get better box to the rescue
at last, he’s asked for it. that might mean–after a long stretch of nights on the bathroom floor, after middle-of-the-night calls to the doctor when his hot little body started to shake and could not be stopped, after two rounds of mean nasty medicines–he’s finally coming back with the living.
(i should mention right off that this has nothing to do with the ol’ easter story–that most recent mention around here of a return to the living; rather, this is simply the tale of a boy and a bug and a box that seems to hold magical powers.)
it’s the get better box, and it lives on a shelf in his bedroom. way up high, where only a mama on tippiest toes can get at it, where she’ll blow off the assemblies of dust, lay it down at the side of his bed, or the couch if that’s where he’s stretched.
it’s a box that comes out only on days when there’s nowhere to go, and not much to do, except maybe to gauge the rise and the fall of the mercury there on the stick your mama keeps shoving under your tongue.
it’s a box that in our house is the nearest thing to wizardry, imbued as it is with the pure healing powers of trinkets and bits and thingamajigs. like the doctor’s black bag of long long ago, whatever’s pulled out from its shadowy insides is certain to fix you, or at least to distract you till the fever retreats.
it is all part of the witchcraft of healing a child. four tablets of fever-fighters, washed down with the voodoo of playthings reserved for the sickbed.
whatever it takes, is the mantra of grownups charged with the curing of limp, pallid bodies. of mouths that won’t open even for ice cream, mouths that seem only to moan. of foreheads so hot you worry whatever’s inside will be singed.
why, we wring washcloths and lay them on heads. we draw baths at 2 in the morning. we soothe and we coo and we rub. and all that we get, often, is more of the groaning.
until, at last, at our house, at least, that box is unearthed from the highest of heights.
if you cracked open the lid, peeked just into the shaft of light you’ve let in, you would see there before you an inventory of the ordinary: stickers, and play-doh, and puppets to slip on the tips of your fingers. you would see pencils the size of a toothpick, in a rainbow of colors. and small slips of paper to fold, or to scribble upon. you would see a stone rubbed smooth at the edge of a lake. and a feather or two, plucked from the trees, where a disrobing bird might have left them behind.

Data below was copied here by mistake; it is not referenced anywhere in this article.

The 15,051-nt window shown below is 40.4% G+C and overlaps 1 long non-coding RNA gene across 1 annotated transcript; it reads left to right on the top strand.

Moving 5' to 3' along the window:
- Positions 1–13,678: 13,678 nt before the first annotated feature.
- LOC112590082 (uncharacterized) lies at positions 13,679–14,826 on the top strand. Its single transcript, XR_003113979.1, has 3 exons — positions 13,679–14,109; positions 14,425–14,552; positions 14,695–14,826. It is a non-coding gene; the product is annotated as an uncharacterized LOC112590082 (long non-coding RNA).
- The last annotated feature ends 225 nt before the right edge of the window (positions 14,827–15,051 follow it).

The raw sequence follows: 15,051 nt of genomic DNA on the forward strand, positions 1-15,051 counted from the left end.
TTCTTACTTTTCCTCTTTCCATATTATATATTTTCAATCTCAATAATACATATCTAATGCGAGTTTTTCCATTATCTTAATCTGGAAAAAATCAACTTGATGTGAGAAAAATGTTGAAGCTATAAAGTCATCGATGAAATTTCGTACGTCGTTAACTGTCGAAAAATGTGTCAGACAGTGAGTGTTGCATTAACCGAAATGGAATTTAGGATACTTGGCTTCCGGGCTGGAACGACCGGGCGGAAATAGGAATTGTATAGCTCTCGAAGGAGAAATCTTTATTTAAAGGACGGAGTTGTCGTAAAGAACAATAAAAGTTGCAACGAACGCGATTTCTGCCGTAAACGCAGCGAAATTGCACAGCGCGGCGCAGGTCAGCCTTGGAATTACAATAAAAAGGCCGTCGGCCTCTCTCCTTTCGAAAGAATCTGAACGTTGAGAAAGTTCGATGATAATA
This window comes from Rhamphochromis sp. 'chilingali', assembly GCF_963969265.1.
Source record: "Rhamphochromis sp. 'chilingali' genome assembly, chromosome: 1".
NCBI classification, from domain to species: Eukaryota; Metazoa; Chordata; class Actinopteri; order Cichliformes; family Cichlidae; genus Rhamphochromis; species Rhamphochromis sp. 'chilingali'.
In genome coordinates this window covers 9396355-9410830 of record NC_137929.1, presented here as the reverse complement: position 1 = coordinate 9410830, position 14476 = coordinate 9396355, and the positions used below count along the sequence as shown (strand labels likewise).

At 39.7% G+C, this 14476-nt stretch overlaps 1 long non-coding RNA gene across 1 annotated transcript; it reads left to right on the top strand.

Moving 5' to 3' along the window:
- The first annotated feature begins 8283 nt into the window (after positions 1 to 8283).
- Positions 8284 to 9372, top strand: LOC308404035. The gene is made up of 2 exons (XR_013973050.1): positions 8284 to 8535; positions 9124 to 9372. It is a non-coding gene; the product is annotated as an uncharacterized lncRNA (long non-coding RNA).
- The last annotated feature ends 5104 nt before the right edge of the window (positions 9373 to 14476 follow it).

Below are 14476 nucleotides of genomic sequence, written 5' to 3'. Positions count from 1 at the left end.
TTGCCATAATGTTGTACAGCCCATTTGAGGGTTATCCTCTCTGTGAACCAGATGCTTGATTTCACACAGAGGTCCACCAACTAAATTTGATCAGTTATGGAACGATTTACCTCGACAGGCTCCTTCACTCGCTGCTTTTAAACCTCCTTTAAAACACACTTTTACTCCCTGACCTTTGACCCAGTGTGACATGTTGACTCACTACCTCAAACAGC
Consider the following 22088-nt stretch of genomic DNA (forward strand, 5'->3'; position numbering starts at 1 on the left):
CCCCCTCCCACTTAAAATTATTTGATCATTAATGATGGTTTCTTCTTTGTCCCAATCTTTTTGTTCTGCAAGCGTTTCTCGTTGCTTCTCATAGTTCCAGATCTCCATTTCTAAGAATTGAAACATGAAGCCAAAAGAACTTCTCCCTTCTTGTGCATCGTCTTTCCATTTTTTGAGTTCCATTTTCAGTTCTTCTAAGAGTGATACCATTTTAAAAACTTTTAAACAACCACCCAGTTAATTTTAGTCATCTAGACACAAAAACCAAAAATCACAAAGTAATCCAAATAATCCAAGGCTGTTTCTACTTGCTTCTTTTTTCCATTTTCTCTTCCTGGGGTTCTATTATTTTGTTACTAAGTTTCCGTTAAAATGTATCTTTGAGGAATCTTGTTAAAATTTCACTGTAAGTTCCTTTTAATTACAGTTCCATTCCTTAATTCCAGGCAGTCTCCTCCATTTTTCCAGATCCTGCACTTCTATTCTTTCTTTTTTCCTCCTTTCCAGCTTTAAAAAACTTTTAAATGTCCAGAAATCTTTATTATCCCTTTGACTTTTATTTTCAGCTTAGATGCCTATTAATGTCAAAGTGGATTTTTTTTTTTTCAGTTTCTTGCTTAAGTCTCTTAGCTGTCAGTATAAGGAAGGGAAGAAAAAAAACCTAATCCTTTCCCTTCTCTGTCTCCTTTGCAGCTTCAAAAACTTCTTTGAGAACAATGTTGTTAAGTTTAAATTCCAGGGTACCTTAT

what you would not see is the incandescence its contents bring to the face of the boy who, at long last, looks up from his pillow with the faint light of joy there in the black hole of his eye.
it is the first sign of hope, and it comes from the box, i swear on a Bible.
just now i hear humming, clear from the couch. where the boy is at play with a whole troupe of puppets. it’s been nearly a quarter of an hour since he last called my name, which given the most recent days in our house, is quite rather a miracle.
the idea was not mine, nor did i have such a cure-all when i was a child. a dear and wise mother i know, one whose charm was, in good measure, the make-believe world she built for her children, she gave me instructions long long ago, and assured me the powers the squat box would bring.
and then, leaning in, she whispered the part that mattered the most, she insisted.
“when your little one’s better you must, together, take it outside, lay each ingredient in the sun, and explain that the ills are escaping and pure healing sunlight is being absorbed. it is the ritual, as much as the rarity of the box, that makes it so special,” i remember her saying.